He went further to share his first experience as a project leader, “another thing I have learnt while working is how to handle challenges. During my early years in practice, I was put in charge as a trainer to manage the assembling of an aircraft, Air Beetle, which was new in Nigeria as at that time. I had never done anything like that before and by far the most challenging project I had ever faced.”
The Growth Process…
When asked about his career trajectory, Engr Boladale admitted that he had to flow with the tides of change that came with his career and simply embraced the opportunities that came across his path.
“There is no straight way in life and that goes the same for career path. You can change your career and explore other options along the line if the need arises,” he said. “I was trained to be an Aerospace Engineer but later on, I switched to aircraft and helicopter maintenance engineering then went on to become an administrator of operations.”
“I have also had to change my location several times. I first relocated from the United States back to Nigeria, then from Kaduna to Lagos, and down to Port Harcourt. So you see, it hasn’t been a one way traffic,” he added.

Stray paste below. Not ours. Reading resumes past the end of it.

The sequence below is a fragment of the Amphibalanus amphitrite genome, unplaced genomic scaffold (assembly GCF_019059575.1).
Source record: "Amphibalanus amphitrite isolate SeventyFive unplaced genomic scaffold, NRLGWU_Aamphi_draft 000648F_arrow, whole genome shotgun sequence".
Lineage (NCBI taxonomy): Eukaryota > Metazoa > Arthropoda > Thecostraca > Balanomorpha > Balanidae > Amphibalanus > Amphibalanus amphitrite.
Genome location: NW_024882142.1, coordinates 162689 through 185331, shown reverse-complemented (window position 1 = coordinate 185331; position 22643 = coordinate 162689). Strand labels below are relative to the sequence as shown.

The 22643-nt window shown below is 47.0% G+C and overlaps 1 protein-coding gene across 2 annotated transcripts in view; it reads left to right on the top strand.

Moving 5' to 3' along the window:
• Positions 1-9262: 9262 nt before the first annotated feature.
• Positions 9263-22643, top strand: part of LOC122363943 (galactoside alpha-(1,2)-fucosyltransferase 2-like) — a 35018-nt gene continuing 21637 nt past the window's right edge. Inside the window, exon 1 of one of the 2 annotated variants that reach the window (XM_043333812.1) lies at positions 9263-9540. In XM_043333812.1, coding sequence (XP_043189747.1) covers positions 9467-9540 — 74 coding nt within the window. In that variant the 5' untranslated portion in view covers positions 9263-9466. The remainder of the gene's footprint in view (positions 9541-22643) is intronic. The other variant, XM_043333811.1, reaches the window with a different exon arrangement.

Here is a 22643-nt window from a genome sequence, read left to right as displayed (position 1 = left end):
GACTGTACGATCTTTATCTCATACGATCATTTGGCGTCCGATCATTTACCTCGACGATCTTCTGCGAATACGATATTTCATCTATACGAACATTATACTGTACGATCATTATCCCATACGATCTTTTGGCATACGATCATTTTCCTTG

His View on Side Hustle…
Unlike most people who believe one cannot live on a single salary income and that a side job is needed to sustain one’s self and their family, Engr. Abiodun begged to differ, “when you are passionate about what you do, it pays you and meets all your needs. You have to be satisfied with your job.”
He noted that the reason why most workers have financial issues is as a result of their way of life. “Your way of life will determine how you spend your money. Be contented with what you have, plan within what you earn, and go for things within your reach. For me, working has made positive impact on my financial life.”
And on Job Security….
From his confidence level, one would think Engr. Abiodun is one whose life is banked on job security believing that the job is always available. However, he debugged this ideology. “No job is secure,” he said. “From the first day you are employed, you should be prepared to pack up and leave as well. Which is why I say, ‘always have a plan for your life in case anything happens’.